Misused Words: Die, Die and Dye

I got a distraught text recently from someone who wrote, “I am going to dye!” Of course, it was an exaggeration and I had to smile because this person wrote “dye” instead of “die.” It was probably an autofix or she didn’t bother to check the text before sending. Still, I figure there are people who may genuinely not know the difference so here is a quick breakdown of the difference between the words:

Misused Words: die, die, and dye

Die, as used in the quote above, means end of life. In this case, it is used as a verb.

For example: I don’t want to die from cancer. (Present tense)

For example: My pet died when I was a little girl. (Past tense)

Die is also means a (usually) six-sided cube that is used for board games and other games. In this case, the word is used as a noun.

For example: I will throw the die after Sharon. (Singular)

For example: You may roll the dice next. (Plural)

Dye is the act of giving color to something or someone. In this case, the word is used as a verb.

For example: The hair stylist wants to dye my hair a darker color. (Present tense)

For example: The hair stylist dyed my sister’s hair purple yesterday! (Past tense)

Dye is also the thing itself that gives color to something or someone. In this case, the word is used as a noun.

For example: There are natural materials, such as beets, that make a great dye. (Singular)

For example: How many color dyes do you have? (Plural)

That’s it! That’s not hard to understand, right? For a printable version of this post, subscribe here. Subscribers, go to your private download page.

************

Tweetable: Misused Words: Die, Die and Dye

Grammar Tip: Adjectives vs Adverbs

A Lot of people get confused by adverbs. Are you one of them? In this post I am going to try and explain the purpose and usage of adverbs. However, one cannot talk (or write!) about adverbs without mentioning adjectives because they do similar grammar jobs.

Grammar Tip: Adjectives vs Adverbs

Image by ArtsyBee (2015) via Pixabay, CCO Public Domain

ADJECTIVES

Adjectives are words that modify (describe) nouns*.

For Example: The BROKEN pencil. The OLD typewriter. Allison’s NEWEST book will be released next week.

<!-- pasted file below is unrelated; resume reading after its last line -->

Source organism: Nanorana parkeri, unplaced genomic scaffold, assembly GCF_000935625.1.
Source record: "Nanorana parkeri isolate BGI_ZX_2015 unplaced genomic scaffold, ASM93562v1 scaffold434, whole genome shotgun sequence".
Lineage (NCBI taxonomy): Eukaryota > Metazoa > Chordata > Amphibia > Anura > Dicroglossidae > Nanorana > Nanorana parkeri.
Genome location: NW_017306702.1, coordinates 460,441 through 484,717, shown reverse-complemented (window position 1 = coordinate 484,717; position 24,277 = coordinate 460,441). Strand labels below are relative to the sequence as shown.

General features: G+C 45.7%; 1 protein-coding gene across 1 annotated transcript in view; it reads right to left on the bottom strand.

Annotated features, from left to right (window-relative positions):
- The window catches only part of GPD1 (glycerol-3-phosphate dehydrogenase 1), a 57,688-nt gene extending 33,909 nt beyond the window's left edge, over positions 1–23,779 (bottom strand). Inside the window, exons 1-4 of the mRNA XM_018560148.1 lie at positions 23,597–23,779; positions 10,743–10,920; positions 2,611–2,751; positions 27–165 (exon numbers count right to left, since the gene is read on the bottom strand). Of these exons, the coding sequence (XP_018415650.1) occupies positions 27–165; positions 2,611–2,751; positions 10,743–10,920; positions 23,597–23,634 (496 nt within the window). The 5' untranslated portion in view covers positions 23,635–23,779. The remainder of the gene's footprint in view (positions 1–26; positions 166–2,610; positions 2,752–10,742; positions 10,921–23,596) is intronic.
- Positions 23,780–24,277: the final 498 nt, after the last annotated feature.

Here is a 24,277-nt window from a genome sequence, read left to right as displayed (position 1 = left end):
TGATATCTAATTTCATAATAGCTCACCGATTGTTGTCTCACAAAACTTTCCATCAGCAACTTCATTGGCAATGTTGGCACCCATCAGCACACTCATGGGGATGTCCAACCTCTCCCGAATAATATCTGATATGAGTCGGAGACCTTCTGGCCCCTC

In these examples, “broken,” “old,” and “newest” are adjectives because they modify (describe) what KIND of pencil, typewriter and book.

ADVERBS

Adverbs are words that modify verbs, adjectives and other adverbs.

For example: Kate ran QUICKLY. The box is QUITE large. Jack writes VERY slowly.

In the above examples of adverbs, “quickly” modifies the verb ran; “quite” modifies the adjective large; and, “very” modifies the adverb “slowly.”
>A good way to pick out adverbs in a sentence is to look for “ly.” However, be careful! Some adjectives (such as lovely) end in “ly” and there are several adverbs that do not end in “ly” such as yet, too, here, quite, so, not, always, less, also, and well (as well as others).

For a printable pdf of this post, subscribe here. Subscribers, go to your private page to download.

*For a little refresher: A noun is a person, place, thing, or idea (such as freedom, love, etc.).

**********

Tweetable: Grammar Tip: Adjectives vs Adverbs

Misused Words: Advice VS Advise

Advice and advise are pretty similar which is why they often get mixed up. The main difference, besides the spelling, is their part of speech.

Advice Vs Advise

Advice is a NOUN that means to offer a suggestion or recommendation.

For example: My advice is that you write 500 words per day. Tom gave Joan a lot of writing advice.

Advise is a VERB that means to give advice or counsel.

For example: I will advise Tom to start writing his article soon. It also means notification. For example: Janice advised Tom that she was finished with her short story.

*********

Tweetable: Misused Words: Advice VS Advise